The best of EcoWatch, right in your inbox. Sign up for our email newsletter!
Kids Sue Trump Over Climate Rollbacks and Reliance on 'Junk Science'
Two Philadelphia-area children are suing President Donald Trump and two of his climate skeptic cabinet members, Energy Sec. Rick Perry and U.S. Environmental Protection Agency (EPA) Administrator Scott Pruitt, to try to stop them from rolling back existing environmental protections including the Clean Power Plan.
The plaintiffs, ages 7 and 11, are backed by the Clean Air Council, Philadelphia's oldest environmental non-profit. The lawsuit was filed in the U.S. Court for the Eastern District of Pennsylvania on Monday.
The complaint alleges that the Trump administration's reliance on "junk science" to undo climate regulations are a threat to the young plaintiffs and other U.S. citizens. It states:
"In recent years, the United States has experienced a steady increase in extreme weather events that have destroyed American homes and businesses, displaced millions of United States citizens, and caused the tragic loss of lives. The United States Government's current acts to roll back regulations and practices previously directed at addressing and minimizing the United States contribution to climate change will increase the frequency and severity of these extreme weather events and the dangers to Plaintiffs' lives and a life-sustaining environment.
Through these acts, the Government is relying on junk science to wage a war on facts, data, and reliable principles and methods arising out of scientific, technical, and specialized knowledge. In doing so, Defendants have acted with reckless and deliberate indifference to the established clear and present dangers of climate change, knowingly increasing its resulting damages, death, and destruction."
The children are only identified by their first and last initials in the court papers. Seven-year-old plaintiff "S.B." claims to be suffering from medical issues, including severe seasonal allergies that cause recurrent nosebleeds and vomiting, that are "directly impacted by the climate" and "as a result of Defendants' affirmative acts in causing increased climate."
Eleven-year-old plaintiff "B.B." claims to be suffering from asthma that is exacerbated by climate change. Before moving to Philadelphia, he lived in New York and experienced the impacts of Super Storm Sandy and Hurricane Irene. He similarly alleges he is experiencing harm from "the Defendants' affirmative acts in causing increased climate change."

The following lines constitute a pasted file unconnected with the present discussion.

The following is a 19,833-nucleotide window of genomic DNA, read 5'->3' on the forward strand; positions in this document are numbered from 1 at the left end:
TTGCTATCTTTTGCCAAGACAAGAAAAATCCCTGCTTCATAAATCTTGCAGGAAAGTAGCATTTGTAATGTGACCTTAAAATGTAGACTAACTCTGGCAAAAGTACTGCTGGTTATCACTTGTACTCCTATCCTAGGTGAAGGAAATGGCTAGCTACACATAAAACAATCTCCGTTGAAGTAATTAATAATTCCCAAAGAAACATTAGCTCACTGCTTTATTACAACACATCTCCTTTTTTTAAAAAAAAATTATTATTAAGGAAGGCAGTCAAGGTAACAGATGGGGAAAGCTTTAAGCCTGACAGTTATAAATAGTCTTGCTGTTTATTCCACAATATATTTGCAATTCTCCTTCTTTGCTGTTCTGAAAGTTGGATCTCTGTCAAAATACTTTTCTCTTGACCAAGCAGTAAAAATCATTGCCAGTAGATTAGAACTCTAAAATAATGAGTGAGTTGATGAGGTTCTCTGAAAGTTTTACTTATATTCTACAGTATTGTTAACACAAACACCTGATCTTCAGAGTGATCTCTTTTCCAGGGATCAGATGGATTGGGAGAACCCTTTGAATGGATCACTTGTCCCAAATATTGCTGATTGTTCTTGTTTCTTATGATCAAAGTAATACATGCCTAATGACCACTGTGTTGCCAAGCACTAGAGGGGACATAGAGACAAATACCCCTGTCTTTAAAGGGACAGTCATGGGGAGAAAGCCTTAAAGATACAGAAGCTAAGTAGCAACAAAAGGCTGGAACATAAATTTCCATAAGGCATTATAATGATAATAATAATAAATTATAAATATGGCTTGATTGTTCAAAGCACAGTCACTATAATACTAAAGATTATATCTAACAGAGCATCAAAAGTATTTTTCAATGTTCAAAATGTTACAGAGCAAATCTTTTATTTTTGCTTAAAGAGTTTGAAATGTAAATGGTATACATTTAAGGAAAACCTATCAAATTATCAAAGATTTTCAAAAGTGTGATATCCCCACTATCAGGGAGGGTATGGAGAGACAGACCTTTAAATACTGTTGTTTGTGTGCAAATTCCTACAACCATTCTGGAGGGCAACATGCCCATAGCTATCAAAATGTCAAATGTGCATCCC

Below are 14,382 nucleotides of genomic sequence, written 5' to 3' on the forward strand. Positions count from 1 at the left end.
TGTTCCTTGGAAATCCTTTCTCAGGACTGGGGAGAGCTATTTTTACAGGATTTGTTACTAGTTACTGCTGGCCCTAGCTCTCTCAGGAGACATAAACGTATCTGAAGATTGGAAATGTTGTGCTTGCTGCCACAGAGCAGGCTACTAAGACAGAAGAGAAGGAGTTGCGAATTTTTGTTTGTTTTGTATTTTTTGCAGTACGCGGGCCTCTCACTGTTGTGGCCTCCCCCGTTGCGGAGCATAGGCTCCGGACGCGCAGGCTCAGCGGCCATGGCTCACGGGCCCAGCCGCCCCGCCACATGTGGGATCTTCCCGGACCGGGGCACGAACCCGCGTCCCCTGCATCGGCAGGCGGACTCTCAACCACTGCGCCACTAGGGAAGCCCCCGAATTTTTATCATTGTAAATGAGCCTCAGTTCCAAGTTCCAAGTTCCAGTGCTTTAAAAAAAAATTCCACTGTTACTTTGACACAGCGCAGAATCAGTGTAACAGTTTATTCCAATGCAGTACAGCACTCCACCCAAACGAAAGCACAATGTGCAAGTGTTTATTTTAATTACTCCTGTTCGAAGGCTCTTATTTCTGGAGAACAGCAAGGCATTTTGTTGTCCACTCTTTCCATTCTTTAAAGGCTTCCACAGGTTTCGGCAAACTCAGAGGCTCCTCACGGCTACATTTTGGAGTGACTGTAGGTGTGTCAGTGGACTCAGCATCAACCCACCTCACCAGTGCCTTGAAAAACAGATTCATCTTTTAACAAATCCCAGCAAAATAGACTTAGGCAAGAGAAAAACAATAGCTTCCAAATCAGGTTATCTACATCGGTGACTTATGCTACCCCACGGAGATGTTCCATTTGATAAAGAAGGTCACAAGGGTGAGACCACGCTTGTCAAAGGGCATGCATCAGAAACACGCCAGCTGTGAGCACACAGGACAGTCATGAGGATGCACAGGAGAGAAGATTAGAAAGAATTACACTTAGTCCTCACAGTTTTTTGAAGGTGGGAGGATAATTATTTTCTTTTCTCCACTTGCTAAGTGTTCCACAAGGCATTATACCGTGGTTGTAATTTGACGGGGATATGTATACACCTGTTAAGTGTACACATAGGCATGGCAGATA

"B.B. is passionate about protecting the environment, and experiences anxiety about the potentially irreversible impact of climate change on the planet and future generations, including his own children and grandchildren," the court papers state.
Incidentally, the lawsuit comes after the White House's released a sweeping report on Friday concluding that climate change is real and poses as a major threat to the U.S. and humans are "extremely likely" to be responsible. The 477-page National Climate Assessment conflicted with Trump's notorious stance on global warming as a "hoax" and defied his continued efforts to dismantle environmental regulations on both the national and international scale.
"We will not stand idly by while President Trump and his agencies raze crucial environmental protections, ignore climate science, dispute well-documented facts and force future generations of Americans to suffer the consequences of this administration's reckless choices and ignorant policies," Clean Air Council Executive Director and Chief Counsel Joseph Minott told The Hill.
"We must hold the federal government accountable for the long-term environmental harm that is propagating under its direction. It's time to fight back," he said.
As Reuters reported, by including the children, the Clean Air Council appears to be modeling its case after Juliana v. U.S., a pending federal lawsuit brought by 21 young plaintiffs and Earth Guardians who argue that their constitutional and public trust rights are being violated by the government's creation of climate danger.
"The Clean Air Council case is taking the legal theories pioneered in Juliana and applying them to a narrow set of facts related to specific rollbacks of the Trump administration," explained Meg Ward, a spokeswoman for Our Children's Trust, a group leading the Juliana suit.
The Trump administration has not issued a comment on the lawsuit.
EcoWatch Daily Newsletter
By Jeff Turrentine
First off: Bangkok Wakes to Rain, the intricately wrought, elegantly crafted debut novel by the Thai-American author Pitchaya Sudbanthad, isn't really about climate change. This tale set in the sprawling subtropical Thai capital is ultimately a kind of family saga — although its interconnected characters aren't necessarily linked by a bloodline. What binds them is their relationship to a small parcel of urban land on which has variously stood a Christian mission, an upper-class family house, and a towering condominium. All of the characters have either called this place home or had some other significant connection to it.
Maine Gov. Janet Mills signed a bill into law Thursday banning public schools or universities in the state from using Native American mascots, names or imagery. Mills' action will make Maine the first state in the nation with such a ban once it goes into effect later this year, The Bangor Daily News reported.
Inslee's 'Evergreen Economy Plan' Calls for $9 Trillion Investment in New Green Jobs, Would Help Fossil Fuel Workers Transition
By Julia Conley
A new climate action plan put forth by Democratic presidential candidate Gov. Jay Inslee on Thursday is being praised for highlighting the enormous benefits that would result from a rapid shift in the U.S. to a renewable energy economy that centers on the needs of workers and vulnerable communities.